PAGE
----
Monday, October 8, 2007

Swimming Upstream: Middle School Poems

George, Kristine O'Connell. 2002. Swimming Upstream: Middle School Poems. Ill. by Debbie Tilley. New York: Clarion Books. ISBN 0618152504

Plot Summary
Kristine O'Connell George captures the life of the first year in a middle school through the voice of a young girl. George creates clever poems about the day to day trappings of those awkward middle school years and the experiences that students face during this time of development.

Critical Analysis
Kristine O'Connell George creatively transported me back to those three challenging years of my life--middle school. Through her poetry, George shows the timeless experiences that middle school holds through the voice of a young girl. While reading, I wasn't sure of when these poems took place until almost half way through the book, there was a reference to email in the poem "So Much Better Than I Expected" (45).

The imagery George shows through her poetry is accurate. The reader can see what is important to the narrator. She uses rhyme in some of her poetry, but many are free verse. Either way, the images are timeless. These experiences that George shows in her poetry show careful observation of life in middle school. In the poem "Group," George shows how friendships form, "Friday night is our first official United Nations Slumber Party." Since I went to a middle school with a variety of people, I could relate to this poem and thought the name of the slumber party was cute.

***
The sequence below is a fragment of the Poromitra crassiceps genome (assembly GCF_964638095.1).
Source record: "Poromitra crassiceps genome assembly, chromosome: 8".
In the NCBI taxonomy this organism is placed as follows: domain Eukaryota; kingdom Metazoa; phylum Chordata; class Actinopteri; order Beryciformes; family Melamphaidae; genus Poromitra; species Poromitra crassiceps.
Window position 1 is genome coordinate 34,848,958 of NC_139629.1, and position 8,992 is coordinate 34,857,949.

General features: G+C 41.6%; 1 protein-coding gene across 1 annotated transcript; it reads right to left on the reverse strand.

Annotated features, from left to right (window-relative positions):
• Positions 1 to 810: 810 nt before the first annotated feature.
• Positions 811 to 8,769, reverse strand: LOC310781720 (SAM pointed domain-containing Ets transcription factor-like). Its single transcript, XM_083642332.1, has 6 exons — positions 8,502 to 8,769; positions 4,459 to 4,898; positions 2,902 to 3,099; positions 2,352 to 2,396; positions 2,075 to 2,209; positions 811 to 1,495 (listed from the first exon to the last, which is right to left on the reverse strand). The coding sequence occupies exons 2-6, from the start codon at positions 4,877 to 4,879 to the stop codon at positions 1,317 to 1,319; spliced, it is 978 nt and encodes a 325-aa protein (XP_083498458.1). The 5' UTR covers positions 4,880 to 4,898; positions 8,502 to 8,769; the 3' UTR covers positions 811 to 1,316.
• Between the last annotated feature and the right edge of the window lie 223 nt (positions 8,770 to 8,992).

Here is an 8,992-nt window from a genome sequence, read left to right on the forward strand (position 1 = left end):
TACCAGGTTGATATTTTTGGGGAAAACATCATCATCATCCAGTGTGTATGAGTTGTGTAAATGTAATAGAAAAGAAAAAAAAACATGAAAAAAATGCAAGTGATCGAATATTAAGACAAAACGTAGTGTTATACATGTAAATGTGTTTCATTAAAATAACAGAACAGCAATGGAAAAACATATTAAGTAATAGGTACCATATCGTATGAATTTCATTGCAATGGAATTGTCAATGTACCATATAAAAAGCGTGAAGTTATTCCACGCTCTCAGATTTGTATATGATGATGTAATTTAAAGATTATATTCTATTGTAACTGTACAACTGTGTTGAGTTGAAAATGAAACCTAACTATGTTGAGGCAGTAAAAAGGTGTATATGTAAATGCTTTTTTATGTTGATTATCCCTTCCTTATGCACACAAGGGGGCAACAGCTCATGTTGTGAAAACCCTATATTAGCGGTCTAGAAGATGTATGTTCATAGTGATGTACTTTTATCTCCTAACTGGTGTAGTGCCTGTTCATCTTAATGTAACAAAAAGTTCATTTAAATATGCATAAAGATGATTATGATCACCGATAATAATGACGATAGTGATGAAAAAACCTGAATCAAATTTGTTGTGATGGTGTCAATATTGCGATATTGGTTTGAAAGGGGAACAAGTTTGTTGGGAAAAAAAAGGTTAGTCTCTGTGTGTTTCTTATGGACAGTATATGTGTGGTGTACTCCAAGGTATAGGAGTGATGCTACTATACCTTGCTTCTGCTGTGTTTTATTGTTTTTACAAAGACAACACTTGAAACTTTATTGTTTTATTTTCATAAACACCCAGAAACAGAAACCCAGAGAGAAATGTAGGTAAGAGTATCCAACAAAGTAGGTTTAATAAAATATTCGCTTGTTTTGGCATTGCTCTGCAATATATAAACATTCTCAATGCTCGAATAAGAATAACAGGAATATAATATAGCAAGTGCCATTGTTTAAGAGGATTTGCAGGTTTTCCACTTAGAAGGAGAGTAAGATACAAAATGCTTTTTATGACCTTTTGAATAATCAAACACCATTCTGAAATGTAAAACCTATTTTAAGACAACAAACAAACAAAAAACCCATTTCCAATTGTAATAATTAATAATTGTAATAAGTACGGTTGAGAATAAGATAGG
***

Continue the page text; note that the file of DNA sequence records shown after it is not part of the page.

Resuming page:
In the poem "Network, " the reader gets a sense of urgency by the use of space in the poem. "Late breaking news" is spread out to four lines, and the "news" is squished together. The reader gets a sense of how important this information is because it must be shared very fast.

One of my favorite poems from this book is called "Un-Tied Tongue" because I often have this experience. George shows through her diction and visually that our words do get tied up in our mouth. "I knock chotato pips off the runch loom table. My mind scrambles like a gabble scrame, and I even mangle his name" (60).

Will boys understand these poems? Most are universal experiences, but what about when the girls are giggling in the bathroom at the dance waiting to be asked by a boy (47)? It is hard for me to see if a boy will understand this one.

In "Zach's Watch" the narrator observes her fellow classmate giving an eighth grader information about his watch. George concludes by stating that the eighth grader doesn't give Zach "the time of day" (56). This is one example of how George uses puns and humor in this collection.

Although I did not play flute, I appreciate George's haiku about playing it. In the beginning of the book, the flute "is broken" (24) and then it "suffers severe case of laryngitis" (30), but as the year progresses, the narrator does get "a few flutelike notes" (44) from the flute and finally recognizes a tune "After a few notes, this song seems familiar. Twinkle little star?" (58). I think anyone who has tried to play an instrument feels the same as the narrator about her flute.